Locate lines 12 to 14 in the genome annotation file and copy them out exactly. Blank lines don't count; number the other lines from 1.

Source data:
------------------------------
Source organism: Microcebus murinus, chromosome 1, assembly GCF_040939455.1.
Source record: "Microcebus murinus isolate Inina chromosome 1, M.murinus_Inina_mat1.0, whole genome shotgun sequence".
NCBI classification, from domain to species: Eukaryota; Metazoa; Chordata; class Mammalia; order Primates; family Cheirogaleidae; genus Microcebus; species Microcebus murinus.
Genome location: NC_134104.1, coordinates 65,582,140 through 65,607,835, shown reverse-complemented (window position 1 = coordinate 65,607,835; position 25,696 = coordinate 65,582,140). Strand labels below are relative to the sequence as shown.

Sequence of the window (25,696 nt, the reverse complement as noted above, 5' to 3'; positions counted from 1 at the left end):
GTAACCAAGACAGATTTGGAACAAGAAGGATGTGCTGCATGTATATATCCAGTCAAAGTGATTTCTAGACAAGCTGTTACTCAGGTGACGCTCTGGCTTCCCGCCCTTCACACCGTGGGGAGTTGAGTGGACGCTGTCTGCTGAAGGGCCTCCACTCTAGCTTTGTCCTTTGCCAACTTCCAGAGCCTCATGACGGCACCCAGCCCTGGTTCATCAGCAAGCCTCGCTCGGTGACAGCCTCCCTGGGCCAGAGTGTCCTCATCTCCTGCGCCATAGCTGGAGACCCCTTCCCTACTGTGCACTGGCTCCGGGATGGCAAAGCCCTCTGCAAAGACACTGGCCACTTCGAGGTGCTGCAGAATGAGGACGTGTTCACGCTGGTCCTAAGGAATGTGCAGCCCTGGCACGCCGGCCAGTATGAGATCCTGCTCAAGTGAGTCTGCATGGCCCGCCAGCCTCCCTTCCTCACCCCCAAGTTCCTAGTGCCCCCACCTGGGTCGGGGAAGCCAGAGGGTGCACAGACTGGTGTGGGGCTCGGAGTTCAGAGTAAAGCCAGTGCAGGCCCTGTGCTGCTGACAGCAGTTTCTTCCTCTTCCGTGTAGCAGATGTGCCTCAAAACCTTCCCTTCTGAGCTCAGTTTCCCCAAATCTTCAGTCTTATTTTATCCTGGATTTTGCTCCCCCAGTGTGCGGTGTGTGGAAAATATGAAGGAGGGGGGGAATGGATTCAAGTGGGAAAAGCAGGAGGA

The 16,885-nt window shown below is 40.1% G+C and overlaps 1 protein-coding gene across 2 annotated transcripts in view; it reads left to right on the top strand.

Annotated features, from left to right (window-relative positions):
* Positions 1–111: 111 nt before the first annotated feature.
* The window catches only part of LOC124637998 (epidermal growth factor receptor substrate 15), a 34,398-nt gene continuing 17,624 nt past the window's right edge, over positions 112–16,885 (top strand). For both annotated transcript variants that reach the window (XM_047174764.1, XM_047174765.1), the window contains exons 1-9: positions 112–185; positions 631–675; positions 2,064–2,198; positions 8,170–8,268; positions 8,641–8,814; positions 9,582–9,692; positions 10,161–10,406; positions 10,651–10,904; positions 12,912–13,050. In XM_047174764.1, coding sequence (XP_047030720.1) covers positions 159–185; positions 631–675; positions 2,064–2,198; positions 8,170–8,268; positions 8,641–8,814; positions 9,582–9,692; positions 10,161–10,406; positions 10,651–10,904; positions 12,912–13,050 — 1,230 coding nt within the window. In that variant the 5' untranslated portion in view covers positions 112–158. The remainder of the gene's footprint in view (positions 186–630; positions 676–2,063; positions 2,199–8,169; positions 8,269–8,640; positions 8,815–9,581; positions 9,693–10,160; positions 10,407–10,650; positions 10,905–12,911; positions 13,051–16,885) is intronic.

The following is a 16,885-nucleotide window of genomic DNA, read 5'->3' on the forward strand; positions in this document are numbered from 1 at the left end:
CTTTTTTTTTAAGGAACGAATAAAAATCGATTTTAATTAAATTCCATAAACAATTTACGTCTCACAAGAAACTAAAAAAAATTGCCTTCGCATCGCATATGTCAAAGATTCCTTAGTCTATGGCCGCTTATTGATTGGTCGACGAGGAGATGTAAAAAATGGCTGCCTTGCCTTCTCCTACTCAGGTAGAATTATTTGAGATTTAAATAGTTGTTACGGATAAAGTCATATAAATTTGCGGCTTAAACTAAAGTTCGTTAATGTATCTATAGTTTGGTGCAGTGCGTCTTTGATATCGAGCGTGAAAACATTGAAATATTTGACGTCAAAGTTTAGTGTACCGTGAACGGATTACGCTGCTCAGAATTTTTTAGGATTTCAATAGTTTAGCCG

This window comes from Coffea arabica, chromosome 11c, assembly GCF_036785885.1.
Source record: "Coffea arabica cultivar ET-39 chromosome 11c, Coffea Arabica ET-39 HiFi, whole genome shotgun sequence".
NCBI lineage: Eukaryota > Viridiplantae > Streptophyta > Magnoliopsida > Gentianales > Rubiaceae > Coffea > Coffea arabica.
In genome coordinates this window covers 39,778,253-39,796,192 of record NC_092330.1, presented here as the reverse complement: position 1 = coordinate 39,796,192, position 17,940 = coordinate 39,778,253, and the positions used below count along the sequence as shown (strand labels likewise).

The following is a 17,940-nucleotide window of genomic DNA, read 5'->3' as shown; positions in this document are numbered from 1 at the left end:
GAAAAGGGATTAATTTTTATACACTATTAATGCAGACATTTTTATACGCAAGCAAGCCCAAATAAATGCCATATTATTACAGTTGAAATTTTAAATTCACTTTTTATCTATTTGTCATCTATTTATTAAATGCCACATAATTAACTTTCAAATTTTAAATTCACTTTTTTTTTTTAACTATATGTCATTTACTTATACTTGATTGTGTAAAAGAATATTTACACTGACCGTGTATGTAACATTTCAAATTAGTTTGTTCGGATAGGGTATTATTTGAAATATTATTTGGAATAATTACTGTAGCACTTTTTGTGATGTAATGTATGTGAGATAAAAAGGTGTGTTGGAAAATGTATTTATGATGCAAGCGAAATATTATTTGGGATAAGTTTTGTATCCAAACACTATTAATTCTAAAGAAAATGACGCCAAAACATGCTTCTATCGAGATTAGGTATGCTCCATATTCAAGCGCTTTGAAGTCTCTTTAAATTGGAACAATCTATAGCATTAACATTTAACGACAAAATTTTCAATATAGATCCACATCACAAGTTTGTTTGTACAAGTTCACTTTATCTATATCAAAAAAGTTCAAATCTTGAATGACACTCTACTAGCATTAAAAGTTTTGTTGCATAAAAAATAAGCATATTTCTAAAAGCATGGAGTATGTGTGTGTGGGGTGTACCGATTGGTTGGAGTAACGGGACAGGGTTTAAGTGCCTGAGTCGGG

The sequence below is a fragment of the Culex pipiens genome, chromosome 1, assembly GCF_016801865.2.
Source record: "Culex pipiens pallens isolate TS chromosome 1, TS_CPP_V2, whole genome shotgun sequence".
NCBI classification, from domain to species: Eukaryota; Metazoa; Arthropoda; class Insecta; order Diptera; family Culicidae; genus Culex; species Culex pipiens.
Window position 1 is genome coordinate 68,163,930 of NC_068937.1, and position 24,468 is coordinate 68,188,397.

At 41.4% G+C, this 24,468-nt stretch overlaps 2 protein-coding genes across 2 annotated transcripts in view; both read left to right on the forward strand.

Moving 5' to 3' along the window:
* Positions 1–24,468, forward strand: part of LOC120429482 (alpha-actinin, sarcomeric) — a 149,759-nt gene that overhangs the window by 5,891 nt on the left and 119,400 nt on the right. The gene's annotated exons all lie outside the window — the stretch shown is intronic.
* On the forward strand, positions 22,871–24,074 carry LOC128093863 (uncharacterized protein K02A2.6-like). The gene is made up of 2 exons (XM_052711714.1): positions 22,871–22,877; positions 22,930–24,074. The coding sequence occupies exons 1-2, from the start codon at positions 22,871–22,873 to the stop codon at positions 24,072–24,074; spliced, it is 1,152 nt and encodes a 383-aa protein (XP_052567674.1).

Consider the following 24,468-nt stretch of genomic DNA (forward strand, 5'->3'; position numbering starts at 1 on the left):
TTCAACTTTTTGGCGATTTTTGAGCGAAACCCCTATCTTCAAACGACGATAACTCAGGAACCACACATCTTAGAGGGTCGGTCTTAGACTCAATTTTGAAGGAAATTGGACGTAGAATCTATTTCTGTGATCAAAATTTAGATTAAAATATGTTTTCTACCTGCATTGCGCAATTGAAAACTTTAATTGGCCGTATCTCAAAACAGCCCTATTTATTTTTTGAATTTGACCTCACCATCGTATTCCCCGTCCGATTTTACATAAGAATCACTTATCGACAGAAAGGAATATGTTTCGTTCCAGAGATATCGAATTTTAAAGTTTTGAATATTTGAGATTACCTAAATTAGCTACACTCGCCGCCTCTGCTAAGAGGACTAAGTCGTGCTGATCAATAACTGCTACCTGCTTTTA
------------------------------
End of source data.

CTTTTTTTTTAAGGAACGAATAAAAATCGATTTTAATTAAATTCCATAAACAATTTACGTCTCACAAGAAACTAAAAAAAATTGCCTTCGCATCGCATATGTCAAAGATTCCTTAGTCTATGGCCGCTTATTGATTGGTCGACGAGGAGATGTAAAAAATGGCTGCCTTGCCTTCTCCTACTCAGGTAGAATTATTTGAGATTTAAATAGTTGTTACGGATAAAGTCATATAAATTTGCGGCTTAAACTAAAGTTCGTTAATGTATCTATAGTTTGGTGCAGTGCGTCTTTGATATCGAGCGTGAAAACATTGAAATATTTGACGTCAAAGTTTAGTGTACCGTGAACGGATTACGCTGCTCAGAATTTTTTAGGATTTCAATAGTTTAGCCG

This window comes from Coffea arabica, chromosome 11c, assembly GCF_036785885.1.
Source record: "Coffea arabica cultivar ET-39 chromosome 11c, Coffea Arabica ET-39 HiFi, whole genome shotgun sequence".